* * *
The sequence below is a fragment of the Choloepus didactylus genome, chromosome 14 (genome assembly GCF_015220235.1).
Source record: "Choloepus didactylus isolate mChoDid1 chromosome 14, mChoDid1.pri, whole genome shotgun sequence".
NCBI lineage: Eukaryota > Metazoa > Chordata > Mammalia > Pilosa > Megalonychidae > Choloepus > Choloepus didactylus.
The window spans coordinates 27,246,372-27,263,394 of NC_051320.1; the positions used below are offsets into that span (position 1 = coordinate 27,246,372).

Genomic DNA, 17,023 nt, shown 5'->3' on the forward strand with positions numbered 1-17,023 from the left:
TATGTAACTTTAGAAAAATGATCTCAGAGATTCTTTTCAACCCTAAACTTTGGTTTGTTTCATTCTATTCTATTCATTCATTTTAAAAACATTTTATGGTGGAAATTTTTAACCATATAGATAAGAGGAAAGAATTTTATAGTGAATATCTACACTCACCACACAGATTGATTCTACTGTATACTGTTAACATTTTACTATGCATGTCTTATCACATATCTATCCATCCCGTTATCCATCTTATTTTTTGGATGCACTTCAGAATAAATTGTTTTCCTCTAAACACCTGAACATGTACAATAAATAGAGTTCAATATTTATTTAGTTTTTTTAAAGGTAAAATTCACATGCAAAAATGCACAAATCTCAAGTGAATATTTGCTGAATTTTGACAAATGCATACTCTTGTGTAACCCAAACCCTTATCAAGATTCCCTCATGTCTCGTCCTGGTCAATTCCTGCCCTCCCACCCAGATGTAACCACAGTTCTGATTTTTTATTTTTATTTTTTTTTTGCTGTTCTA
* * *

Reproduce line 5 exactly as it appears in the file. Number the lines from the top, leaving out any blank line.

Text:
Genomic DNA, 17,023 nt, shown 5'->3' on the forward strand with positions numbered 1-17,023 from the left: